Phil is a retired ringer (bander) although he continues to work at his old ringing station, the Pannel Valley Reserve Bird Ringing Operation. He has ringed thousands of birds yearly. Seeing several birds close in hand was a trip highlight. The Eurasian Jay was particularly interesting. It's mostly pinkish with a large blue panel on each wing. A farmer brought in a juvenile Rook that he had trapped. It had strange-looking bristles at the top of its beak. We believe that our own Bob Mulvihill would have greatly enjoyed visiting this ringing station and conversing with Phil.
Eurasian Jay

Seeing our birding friends, Ian and Margaret Haigh, was a special treat. The Haighs had lived and birded in Pittsburgh for over eight years before returning to England. They generously rearranged their schedule to leave the Isle of Wight, bird locally on their own, and then meet with us for several dinners at the hotel to discuss the day's birding and other news. Ian and Margaret are very fond of Pittsburgh and send greetings to their local birding friends.

Birding areas that we visited were Stodmarsh National Nature Reserve, Dungeness, Elmley NNR, Sevenoaks Wildfowl Reserve, Rye Harbour, and Oare Marshes Nature Reserve. In the afternoons we toured Canterbury Cathedral, Dover Castle, Hever Castle (Anne Boleyn's home), Chatham Naval Dockyard, Charles Darwin's home, Lullingstone Roman Villa, Bodium Castle, and Leeds Castle. Visiting these historic sites provided us with a greater appreciation of the land and its history. The castles also had beautiful gardens, lawns, and water features, providing us with additional birding opportunities. The group, for example, saw the Barnacle Geese only at Leeds Castle.

Altogether, we observed 117 species, including 75 life birds for Sherron and 73 for Pat. This was a lower number of species than usually seen on the tour; we'll blame it on the weather. We have included a list of species that we saw.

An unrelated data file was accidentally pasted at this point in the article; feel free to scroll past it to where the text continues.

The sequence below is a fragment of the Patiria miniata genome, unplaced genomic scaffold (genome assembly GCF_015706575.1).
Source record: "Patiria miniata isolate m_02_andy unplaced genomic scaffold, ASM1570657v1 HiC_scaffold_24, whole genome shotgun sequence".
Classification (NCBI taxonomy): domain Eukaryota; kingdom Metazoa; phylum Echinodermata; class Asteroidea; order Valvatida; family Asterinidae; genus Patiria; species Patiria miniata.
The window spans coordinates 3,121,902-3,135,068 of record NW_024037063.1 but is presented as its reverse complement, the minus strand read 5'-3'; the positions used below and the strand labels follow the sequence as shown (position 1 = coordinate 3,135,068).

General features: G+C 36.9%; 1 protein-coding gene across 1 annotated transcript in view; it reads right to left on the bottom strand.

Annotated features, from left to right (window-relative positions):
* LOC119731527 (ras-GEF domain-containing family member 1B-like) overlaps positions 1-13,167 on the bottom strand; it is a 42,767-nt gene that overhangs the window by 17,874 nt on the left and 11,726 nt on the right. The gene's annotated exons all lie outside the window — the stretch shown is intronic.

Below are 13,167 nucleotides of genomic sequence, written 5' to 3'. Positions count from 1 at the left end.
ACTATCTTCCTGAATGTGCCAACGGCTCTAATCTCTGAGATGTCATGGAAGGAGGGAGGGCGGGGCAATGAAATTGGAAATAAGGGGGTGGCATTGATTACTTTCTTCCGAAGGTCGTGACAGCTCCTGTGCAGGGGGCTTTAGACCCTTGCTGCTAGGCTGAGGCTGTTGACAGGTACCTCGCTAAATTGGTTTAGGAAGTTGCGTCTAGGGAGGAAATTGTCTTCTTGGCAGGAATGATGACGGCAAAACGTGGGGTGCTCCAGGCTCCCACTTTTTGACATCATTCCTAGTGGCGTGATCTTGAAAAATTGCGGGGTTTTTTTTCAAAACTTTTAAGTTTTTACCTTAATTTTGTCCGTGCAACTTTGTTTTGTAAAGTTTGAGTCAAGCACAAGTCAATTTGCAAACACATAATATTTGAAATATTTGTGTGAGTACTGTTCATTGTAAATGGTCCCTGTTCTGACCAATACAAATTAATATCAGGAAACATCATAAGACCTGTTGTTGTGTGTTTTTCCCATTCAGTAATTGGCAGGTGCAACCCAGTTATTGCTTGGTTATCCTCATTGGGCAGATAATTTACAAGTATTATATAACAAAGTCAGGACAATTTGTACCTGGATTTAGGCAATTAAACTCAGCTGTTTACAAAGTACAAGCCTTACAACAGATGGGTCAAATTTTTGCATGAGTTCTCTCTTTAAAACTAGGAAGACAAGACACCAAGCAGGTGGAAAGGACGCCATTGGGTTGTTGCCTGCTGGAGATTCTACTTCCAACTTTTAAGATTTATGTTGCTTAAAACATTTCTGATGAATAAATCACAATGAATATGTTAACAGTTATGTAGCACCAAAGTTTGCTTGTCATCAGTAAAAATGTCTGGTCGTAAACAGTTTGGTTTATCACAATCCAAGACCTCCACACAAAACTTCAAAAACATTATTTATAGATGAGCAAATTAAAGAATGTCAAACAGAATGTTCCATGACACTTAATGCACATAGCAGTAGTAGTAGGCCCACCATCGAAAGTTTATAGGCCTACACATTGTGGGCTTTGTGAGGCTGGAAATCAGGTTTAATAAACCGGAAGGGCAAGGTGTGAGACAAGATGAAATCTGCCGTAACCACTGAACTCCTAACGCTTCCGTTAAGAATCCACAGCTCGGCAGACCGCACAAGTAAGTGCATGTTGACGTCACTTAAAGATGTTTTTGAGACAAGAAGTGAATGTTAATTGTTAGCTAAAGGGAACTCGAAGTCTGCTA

English Birds seen May, 2019

Life birds with asterisk * (Sherron: 75 - Pat: 73)
(S) Birds not seen by Pat
(BT) Birds seen before the tour

Total birds (117)

Graylag Goose*Red Kite* (BT)
BrantCommon Buzzard*
Barnacle Goose*Barn Owl
Canada GooseGreat Spotted Woodpecker*
Mute SwanEurasian Green Woodpecker*
Egyptian Goose*Eurasian Kestrel*
Common Shelduck*Eurasian Hobby*
Northern ShovelerRose-winged Parakeet* (BT)
GadwallEurasian Jay*
Eurasian WigeonEurasian Magpie*
MallardEurasian Jackdaw
Eurasian Teal*Rook
Common Pochard*Carrion Crow*
Tufted DuckBearded Reedling*
Red-legged Partridge*Eurasian Skylark
Ring-necked Pheasant Sand Martin (Bank Swallow)
Little Grebe*Barn Swallow
Great Crested GrebeCommon House Martin*
Rock PigeonCoal Tit*
Stock Dove*Eurasian Blue Tit*
Common Wood-Pigeon*Great Tit*
European Turtle-Dove*Long-tailed Tit*
Eurasian Collared-DoveEurasian Nuthatch* (S)
Eurasian Cuckoo*Eurasian Treecreeper*
Common Swift*Eurasian Wren*
Eurasian Moorhen*Goldcrest*
Eurasian Coot*Cetti's Warbler*
Pied Avocet*Willow Warbler*
Eurasian Oystercatcher*Common Chiffchaff*
Northern Lapwing*Sedge Warbler*
Common Ringed Plover*Marsh Warbler*
Little Ringed Plover*Eurasian Reed Warbler*
WhimbrelEurasian Blackcap*
Eurasian Curlew*Garden Warbler*
Bar-tailed Godwit Lesser Whitethroat*
Black-tailed Godwit Greater Whitethroat*
Ruddy TurnstoneDartford Warbler*
Red KnotEuropean Robin*
DunlinCommon Redstart*
Common Sandpiper*Black Redstart*
Common Redshank*European Stonechat*
Black-headed Gull Northern Wheatear
Mediterranean Gull* Mistle Thrush*
Common (Mew) Gull Song Thrush*
Herring Gull* (recent split)Eurasian Blackbird*
Lesser Black-backed Gull European Starling
Greater Black-backed Gull Dunnock
Little Tern* (S)Grey Wagtail*
Common TernWestern Yellow Wagtail*
Sandwich Tern* (recent split)White Wagtail*
Northern FulmerMeadow Pipit*
Northern GannetTree Pipit*
Great CormorantCommon Chaffinch*
Gray HeronEuropean Greenfinch
Little EgretEurasian Linnet*
Cattle EgretRed Crossbill (curviostra)
Eurasian Marsh-HarrierEuropean Goldfinch*
Eurasian SparrowhawkReed Bunting*
House (English) Sparrow


— by Pat & Sherron Lynch

(Photos by Sherron Lynch)

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Mission of 3RBC

To gather in friendship, to enjoy the wonders of nature and to share our passion for birds!

© Photo Credits:
Sherron Lynch, Brian Shema, Chuck Tague